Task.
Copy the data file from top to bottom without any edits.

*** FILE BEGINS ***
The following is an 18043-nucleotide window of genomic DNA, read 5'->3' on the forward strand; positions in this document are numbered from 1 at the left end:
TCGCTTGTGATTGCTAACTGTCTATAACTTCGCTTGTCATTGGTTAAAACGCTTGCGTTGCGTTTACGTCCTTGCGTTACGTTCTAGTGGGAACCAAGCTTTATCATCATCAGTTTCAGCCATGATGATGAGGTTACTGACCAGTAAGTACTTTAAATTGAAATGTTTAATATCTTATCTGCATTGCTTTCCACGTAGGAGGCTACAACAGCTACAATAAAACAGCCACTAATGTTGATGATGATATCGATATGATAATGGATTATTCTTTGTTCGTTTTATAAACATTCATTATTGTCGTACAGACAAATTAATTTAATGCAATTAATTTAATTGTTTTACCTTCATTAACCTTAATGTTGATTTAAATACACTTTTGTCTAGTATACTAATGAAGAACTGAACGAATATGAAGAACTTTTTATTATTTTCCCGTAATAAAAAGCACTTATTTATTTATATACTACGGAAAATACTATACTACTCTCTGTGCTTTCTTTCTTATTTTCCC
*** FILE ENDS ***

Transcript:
The following is an 18043-nucleotide window of genomic DNA, read 5'->3' on the forward strand; positions in this document are numbered from 1 at the left end:
TCGCTTGTGATTGCTAACTGTCTATAACTTCGCTTGTCATTGGTTAAAACGCTTGCGTTGCGTTTACGTCCTTGCGTTACGTTCTAGTGGGAACCAAGCTTTATCATCATCAGTTTCAGCCATGATGATGAGGTTACTGACCAGTAAGTACTTTAAATTGAAATGTTTAATATCTTATCTGCATTGCTTTCCACGTAGGAGGCTACAACAGCTACAATAAAACAGCCACTAATGTTGATGATGATATCGATATGATAATGGATTATTCTTTGTTCGTTTTATAAACATTCATTATTGTCGTACAGACAAATTAATTTAATGCAATTAATTTAATTGTTTTACCTTCATTAACCTTAATGTTGATTTAAATACACTTTTGTCTAGTATACTAATGAAGAACTGAACGAATATGAAGAACTTTTTATTATTTTCCCGTAATAAAAAGCACTTATTTATTTATATACTACGGAAAATACTATACTACTCTCTGTGCTTTCTTTCTTATTTTCCC